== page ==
Stanford lost more than two conference games just once in the past five seasons and appears to be at least as strong, if not stronger, this season than at any point during that run. At a time when recent contenders Arizona State and California are reloading and six other programs have been under the direction of their respective coaches for three or fewer seasons, it's not a recipe for cooking up championship intrigue.
Race for second
Arizona State seemed to show enough in recent losses against Texas A&M and Baylor to earn its presumed place as the league's No. 2 team. Then came losses to USC and UCLA in Tempe to open Pac-10 play.
Charli Turner Thorne said in November she thought this could be a great rebounding team, and the Sun Devils are that, Sunday's effort against UCLA notwithstanding. What opens them up to challenges from at least California, USC and UCLA is an offense that relies too much on Danielle Orsillo. Credit her for doing what she can, but in the long run, it's not Sun Devils basketball if one player is forced to take twice as many shots as anyone else. That opens things up for some input from both Los Angeles schools and a young team from Berkeley.
Question to answer
Is there any hope in the Pacific Northwest? The latter part of the decade just closed was not kind to the Pac-10 representatives in Washington and Oregon. In what is otherwise a region with booming populations, talent galore exited or escaped the Pac-10 in basketball -- Briann January, JJ Hones, Courtney Vandersloot, Alex Montgomery, Angie Bjorklund, among others most recently. Not coincidentally, Oregon State's LaVonda Wagner is now the dean of the league's coaches in the Pacific Northwest in just her fifth season.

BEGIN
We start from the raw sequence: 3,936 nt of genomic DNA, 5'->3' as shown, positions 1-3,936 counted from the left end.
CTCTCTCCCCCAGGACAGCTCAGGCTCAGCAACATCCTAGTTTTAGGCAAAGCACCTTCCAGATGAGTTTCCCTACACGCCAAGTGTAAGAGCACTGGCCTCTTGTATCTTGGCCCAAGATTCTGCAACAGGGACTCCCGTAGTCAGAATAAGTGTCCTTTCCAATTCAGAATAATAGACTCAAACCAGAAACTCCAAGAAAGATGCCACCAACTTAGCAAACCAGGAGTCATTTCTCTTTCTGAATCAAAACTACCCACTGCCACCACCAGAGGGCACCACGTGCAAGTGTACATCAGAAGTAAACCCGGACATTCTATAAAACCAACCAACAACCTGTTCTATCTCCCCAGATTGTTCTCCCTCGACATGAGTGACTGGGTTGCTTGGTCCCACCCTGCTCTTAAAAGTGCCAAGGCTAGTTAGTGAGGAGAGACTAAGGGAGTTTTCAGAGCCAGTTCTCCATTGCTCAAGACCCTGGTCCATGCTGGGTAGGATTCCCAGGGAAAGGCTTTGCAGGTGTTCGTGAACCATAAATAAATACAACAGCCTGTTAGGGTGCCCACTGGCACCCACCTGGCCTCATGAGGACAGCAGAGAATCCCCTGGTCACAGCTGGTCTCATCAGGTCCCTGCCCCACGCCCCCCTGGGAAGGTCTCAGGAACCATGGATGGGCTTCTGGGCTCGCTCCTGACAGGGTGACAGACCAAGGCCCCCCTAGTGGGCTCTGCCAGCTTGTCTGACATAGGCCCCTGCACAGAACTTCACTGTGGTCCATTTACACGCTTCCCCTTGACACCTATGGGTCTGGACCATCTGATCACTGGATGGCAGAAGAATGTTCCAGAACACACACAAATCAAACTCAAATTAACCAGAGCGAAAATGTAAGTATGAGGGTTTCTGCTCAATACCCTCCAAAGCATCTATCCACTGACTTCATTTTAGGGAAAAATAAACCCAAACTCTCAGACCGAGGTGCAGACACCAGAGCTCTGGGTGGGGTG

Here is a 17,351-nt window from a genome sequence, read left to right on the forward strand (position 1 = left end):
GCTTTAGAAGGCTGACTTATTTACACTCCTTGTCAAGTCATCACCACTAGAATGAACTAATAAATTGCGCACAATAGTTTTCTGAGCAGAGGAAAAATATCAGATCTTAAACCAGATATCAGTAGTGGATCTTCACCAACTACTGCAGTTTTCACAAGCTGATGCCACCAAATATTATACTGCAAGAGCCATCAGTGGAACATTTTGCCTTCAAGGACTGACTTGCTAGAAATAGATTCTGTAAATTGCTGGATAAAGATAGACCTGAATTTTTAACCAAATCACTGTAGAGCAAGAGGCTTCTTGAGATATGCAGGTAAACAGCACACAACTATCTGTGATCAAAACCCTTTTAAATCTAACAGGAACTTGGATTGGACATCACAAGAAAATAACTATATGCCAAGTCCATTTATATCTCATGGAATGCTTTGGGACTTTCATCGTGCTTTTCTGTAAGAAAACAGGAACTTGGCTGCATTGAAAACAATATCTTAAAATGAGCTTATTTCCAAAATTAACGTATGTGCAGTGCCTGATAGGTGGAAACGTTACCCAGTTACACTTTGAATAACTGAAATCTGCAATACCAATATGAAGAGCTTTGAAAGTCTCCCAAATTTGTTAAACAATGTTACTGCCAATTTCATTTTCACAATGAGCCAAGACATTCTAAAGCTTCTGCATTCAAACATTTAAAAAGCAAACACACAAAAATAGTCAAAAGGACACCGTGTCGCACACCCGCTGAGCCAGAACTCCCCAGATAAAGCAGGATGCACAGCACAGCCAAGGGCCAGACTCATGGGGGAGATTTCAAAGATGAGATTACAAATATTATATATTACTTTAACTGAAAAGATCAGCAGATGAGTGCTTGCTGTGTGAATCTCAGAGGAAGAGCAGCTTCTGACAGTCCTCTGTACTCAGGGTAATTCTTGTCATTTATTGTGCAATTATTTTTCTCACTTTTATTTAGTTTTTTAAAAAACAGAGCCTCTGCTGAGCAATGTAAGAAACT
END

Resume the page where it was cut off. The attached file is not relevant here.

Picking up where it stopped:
Team to watch
USC played more games at home during the final two weeks of 2009 (three) than it did during the season's first five weeks (two). But all the travel and all the tests of a rigorous early schedule could pay off in the new year. In addition to wins against Arizona State, Texas and Mississippi State, USC pushed Xavier to overtime and was within two points of Duke in the final minute on the road. The Trojans are undersized in the post and undermanned overall, but they shoot the ball well from outside and, not surprisingly, have found a defensive identity under Michael Cooper's tutelage.
Player to watch
How many players averaging double-digit rebounds per game also lead their team in assists? It's not a long list. Arizona's Ify Ibekwe has yet to emerge as a dominant scorer this season, but that's like complaining about vegetarian options at a steakhouse. Arizona's junior rebounds as well as anyone -- better than all but four players in the nation, in fact -- is a dominant defensive presence and moves the ball as well as her assists numbers suggest (even if Arizona would be best served if its guards picked up the assists pace). And about that scoring -- Ibekwe still has all the tools that helped her average better than 15 points per game last season.
Graham Hays is a regular contributor to ESPN.com. E-mail him at Graham.Hays@espn3.com.